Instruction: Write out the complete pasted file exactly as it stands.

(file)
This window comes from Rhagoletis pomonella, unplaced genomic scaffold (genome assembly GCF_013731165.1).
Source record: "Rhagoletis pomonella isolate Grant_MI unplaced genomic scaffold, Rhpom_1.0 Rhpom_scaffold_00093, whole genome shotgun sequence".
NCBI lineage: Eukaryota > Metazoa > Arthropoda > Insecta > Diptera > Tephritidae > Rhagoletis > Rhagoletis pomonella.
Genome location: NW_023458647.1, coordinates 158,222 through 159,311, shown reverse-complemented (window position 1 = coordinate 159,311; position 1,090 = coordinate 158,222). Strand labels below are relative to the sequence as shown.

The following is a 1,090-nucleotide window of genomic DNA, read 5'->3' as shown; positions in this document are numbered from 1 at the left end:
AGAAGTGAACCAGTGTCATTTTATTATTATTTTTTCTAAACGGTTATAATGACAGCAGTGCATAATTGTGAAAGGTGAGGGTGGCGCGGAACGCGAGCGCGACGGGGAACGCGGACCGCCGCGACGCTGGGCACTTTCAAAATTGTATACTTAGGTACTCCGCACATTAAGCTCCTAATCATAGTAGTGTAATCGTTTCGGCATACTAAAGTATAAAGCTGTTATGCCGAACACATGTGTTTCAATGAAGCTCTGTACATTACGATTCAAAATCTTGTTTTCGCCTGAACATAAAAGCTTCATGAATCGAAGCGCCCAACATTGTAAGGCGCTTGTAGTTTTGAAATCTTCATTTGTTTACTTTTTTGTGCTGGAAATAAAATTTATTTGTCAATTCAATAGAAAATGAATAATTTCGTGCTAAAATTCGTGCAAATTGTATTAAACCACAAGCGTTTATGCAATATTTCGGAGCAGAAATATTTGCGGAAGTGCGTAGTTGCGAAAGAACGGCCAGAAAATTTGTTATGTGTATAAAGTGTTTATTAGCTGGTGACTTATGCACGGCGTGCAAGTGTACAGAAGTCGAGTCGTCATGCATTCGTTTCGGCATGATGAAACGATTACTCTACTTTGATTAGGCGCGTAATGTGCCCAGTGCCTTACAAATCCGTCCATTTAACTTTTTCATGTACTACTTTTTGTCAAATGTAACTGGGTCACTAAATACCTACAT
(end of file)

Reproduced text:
This window comes from Rhagoletis pomonella, unplaced genomic scaffold (genome assembly GCF_013731165.1).
Source record: "Rhagoletis pomonella isolate Grant_MI unplaced genomic scaffold, Rhpom_1.0 Rhpom_scaffold_00093, whole genome shotgun sequence".
NCBI lineage: Eukaryota > Metazoa > Arthropoda > Insecta > Diptera > Tephritidae > Rhagoletis > Rhagoletis pomonella.
Genome location: NW_023458647.1, coordinates 158,222 through 159,311, shown reverse-complemented (window position 1 = coordinate 159,311; position 1,090 = coordinate 158,222). Strand labels below are relative to the sequence as shown.

The following is a 1,090-nucleotide window of genomic DNA, read 5'->3' as shown; positions in this document are numbered from 1 at the left end:
AGAAGTGAACCAGTGTCATTTTATTATTATTTTTTCTAAACGGTTATAATGACAGCAGTGCATAATTGTGAAAGGTGAGGGTGGCGCGGAACGCGAGCGCGACGGGGAACGCGGACCGCCGCGACGCTGGGCACTTTCAAAATTGTATACTTAGGTACTCCGCACATTAAGCTCCTAATCATAGTAGTGTAATCGTTTCGGCATACTAAAGTATAAAGCTGTTATGCCGAACACATGTGTTTCAATGAAGCTCTGTACATTACGATTCAAAATCTTGTTTTCGCCTGAACATAAAAGCTTCATGAATCGAAGCGCCCAACATTGTAAGGCGCTTGTAGTTTTGAAATCTTCATTTGTTTACTTTTTTGTGCTGGAAATAAAATTTATTTGTCAATTCAATAGAAAATGAATAATTTCGTGCTAAAATTCGTGCAAATTGTATTAAACCACAAGCGTTTATGCAATATTTCGGAGCAGAAATATTTGCGGAAGTGCGTAGTTGCGAAAGAACGGCCAGAAAATTTGTTATGTGTATAAAGTGTTTATTAGCTGGTGACTTATGCACGGCGTGCAAGTGTACAGAAGTCGAGTCGTCATGCATTCGTTTCGGCATGATGAAACGATTACTCTACTTTGATTAGGCGCGTAATGTGCCCAGTGCCTTACAAATCCGTCCATTTAACTTTTTCATGTACTACTTTTTGTCAAATGTAACTGGGTCACTAAATACCTACAT